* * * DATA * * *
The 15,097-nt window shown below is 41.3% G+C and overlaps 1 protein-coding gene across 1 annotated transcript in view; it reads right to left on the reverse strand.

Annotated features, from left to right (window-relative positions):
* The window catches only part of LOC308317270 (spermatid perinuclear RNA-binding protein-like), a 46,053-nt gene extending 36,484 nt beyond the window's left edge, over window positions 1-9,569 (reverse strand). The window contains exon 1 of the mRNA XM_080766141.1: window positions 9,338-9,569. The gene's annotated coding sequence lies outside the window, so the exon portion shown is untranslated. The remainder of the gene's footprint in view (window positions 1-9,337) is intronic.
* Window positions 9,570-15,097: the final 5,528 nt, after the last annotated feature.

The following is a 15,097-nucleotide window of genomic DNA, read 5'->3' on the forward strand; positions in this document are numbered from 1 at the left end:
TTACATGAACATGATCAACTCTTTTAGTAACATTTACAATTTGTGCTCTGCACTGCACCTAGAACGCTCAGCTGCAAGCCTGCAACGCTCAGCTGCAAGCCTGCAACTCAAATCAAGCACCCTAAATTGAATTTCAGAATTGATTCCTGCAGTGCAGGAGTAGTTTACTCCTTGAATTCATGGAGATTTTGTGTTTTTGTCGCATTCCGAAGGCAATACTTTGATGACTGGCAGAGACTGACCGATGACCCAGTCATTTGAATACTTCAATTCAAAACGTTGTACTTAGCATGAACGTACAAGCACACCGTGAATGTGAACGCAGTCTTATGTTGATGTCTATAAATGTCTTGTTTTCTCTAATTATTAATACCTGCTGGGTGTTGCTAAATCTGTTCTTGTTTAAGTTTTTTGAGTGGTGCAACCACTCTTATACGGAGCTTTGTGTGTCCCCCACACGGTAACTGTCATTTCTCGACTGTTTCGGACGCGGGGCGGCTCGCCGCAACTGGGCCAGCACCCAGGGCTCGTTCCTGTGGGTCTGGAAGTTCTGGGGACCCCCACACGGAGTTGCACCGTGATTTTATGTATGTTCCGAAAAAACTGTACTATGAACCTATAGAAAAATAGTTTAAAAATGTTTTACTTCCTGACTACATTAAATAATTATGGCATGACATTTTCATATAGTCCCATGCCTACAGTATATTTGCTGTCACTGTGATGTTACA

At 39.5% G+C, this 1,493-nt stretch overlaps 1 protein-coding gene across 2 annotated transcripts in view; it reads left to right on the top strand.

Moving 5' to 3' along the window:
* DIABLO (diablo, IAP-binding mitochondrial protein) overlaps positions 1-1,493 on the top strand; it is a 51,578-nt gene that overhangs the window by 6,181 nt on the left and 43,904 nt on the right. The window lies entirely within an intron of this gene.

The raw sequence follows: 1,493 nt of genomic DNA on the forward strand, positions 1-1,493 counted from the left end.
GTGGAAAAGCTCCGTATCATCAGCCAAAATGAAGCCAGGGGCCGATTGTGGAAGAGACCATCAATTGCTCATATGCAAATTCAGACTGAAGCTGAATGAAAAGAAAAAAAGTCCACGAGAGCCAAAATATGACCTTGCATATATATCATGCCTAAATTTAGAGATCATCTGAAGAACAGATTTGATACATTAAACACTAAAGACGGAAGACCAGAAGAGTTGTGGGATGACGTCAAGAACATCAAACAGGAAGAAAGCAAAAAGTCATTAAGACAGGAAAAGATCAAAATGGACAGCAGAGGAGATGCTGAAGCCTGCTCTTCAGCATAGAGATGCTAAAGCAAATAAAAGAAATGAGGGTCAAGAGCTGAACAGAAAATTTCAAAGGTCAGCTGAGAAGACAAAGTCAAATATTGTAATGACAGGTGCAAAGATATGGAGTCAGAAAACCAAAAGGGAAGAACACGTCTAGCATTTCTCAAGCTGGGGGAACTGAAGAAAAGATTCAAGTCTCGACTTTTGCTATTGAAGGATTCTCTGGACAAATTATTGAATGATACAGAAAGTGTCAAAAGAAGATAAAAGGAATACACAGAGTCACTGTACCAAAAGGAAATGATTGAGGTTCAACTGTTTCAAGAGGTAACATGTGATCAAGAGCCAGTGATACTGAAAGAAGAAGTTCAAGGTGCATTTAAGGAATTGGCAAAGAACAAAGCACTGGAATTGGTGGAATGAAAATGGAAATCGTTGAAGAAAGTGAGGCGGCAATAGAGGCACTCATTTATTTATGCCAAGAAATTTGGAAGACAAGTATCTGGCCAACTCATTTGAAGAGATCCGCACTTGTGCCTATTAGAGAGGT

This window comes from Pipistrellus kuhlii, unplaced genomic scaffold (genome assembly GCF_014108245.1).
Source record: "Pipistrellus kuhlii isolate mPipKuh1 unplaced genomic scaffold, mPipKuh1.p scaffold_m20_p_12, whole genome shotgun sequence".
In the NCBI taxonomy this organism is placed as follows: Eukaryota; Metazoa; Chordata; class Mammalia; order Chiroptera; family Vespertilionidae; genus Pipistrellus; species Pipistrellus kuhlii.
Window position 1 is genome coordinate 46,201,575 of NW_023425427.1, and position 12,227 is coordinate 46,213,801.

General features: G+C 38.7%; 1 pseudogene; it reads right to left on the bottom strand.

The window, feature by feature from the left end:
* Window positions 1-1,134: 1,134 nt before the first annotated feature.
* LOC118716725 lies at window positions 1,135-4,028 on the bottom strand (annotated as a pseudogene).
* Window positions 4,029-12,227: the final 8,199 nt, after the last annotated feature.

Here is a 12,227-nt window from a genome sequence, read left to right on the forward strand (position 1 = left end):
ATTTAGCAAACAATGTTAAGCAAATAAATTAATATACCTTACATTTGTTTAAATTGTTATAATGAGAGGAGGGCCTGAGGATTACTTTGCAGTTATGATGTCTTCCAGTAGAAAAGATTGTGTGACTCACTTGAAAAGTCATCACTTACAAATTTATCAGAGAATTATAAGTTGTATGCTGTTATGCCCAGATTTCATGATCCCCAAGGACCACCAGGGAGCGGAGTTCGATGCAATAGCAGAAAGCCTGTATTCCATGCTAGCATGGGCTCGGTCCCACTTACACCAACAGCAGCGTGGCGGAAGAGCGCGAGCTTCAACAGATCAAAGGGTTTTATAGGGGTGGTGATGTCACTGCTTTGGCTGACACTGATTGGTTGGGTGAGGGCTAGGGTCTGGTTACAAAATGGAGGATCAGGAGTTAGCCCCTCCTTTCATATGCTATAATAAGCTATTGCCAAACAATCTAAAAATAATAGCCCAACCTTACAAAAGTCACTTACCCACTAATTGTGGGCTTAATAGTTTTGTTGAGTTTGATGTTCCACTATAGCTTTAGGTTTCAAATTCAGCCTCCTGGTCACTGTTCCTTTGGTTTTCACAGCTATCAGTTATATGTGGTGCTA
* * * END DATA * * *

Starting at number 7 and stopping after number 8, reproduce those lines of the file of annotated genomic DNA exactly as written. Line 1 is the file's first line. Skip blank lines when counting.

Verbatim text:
At 39.5% G+C, this 1,493-nt stretch overlaps 1 protein-coding gene across 2 annotated transcripts in view; it reads left to right on the top strand.

Moving 5' to 3' along the window: